George Townly Stubbs after Sir George Stubbs.
23.5 x 19.5 inches
In this print, Gimcrack is shown in advancing age at the Oxford stud. The Sporting Magazine of January 1794 gives us a very helpful description of the horse:
''A horse of great beauty, and for his size a capital runner; was afterwards a stallion at the stud of Earl Grosvenor. The landscape represents his lordship's stud farmhouse at Oxford, near Newmarket, and the portrait is that of one of the assistant grooms''.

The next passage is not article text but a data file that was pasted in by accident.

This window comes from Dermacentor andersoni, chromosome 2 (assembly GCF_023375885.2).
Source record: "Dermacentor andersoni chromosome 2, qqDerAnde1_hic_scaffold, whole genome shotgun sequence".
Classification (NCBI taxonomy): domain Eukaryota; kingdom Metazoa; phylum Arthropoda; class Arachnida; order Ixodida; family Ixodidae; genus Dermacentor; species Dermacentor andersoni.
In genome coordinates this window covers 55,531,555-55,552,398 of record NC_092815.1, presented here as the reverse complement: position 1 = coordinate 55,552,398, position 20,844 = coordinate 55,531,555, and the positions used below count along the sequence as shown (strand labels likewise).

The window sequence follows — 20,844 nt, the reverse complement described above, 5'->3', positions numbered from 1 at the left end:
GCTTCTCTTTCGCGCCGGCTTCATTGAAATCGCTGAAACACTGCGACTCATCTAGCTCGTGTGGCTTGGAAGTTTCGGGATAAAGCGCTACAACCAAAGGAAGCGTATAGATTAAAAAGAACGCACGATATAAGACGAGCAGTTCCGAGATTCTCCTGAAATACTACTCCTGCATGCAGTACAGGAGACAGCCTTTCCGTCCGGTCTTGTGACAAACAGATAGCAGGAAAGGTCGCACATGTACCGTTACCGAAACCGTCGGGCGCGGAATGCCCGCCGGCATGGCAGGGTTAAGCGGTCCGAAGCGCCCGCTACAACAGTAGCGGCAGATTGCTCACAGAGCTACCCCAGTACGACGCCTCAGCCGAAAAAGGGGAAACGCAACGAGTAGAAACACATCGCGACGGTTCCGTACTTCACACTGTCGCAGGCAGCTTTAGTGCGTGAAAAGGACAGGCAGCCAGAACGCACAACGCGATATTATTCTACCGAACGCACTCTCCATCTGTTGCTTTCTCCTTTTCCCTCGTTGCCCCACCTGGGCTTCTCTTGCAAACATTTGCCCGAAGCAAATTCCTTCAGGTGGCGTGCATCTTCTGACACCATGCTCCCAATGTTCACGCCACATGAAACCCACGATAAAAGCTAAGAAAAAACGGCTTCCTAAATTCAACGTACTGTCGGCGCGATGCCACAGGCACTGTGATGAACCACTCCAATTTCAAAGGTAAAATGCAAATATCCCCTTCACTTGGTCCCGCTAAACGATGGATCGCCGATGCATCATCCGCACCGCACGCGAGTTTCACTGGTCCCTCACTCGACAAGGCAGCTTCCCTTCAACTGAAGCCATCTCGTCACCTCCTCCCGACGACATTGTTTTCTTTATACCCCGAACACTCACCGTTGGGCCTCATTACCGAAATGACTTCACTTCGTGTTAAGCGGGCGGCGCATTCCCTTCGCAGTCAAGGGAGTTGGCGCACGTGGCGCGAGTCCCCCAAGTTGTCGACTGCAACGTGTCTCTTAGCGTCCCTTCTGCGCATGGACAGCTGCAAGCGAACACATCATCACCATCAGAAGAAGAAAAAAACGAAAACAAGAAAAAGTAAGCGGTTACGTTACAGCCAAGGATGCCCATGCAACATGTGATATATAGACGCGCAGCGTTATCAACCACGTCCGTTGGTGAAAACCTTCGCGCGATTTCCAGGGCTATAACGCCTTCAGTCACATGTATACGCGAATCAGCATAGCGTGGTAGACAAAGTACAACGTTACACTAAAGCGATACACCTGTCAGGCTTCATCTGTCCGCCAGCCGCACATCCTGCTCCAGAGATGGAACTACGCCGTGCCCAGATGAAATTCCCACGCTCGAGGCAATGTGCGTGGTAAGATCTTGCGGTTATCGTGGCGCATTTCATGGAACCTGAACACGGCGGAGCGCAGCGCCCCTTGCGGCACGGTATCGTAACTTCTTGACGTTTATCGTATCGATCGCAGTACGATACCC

George Stubbs (1724-1806) is one of the foremost equestrian artists of his generation. Initially he studied anatomy at York then travelled briefly to Italy and returned to England where he spent his time divided between Lincolnshire and London. By 1766 he had produced his famous work, the Anatomy of the Horse and this helped to cement his reputation as a leading equestrian artist. The aristocracy commissioned him to paint their racehorses and his reputation grew. His animal paintings are more than mere records, however, as each study is an elegant and dignified composition.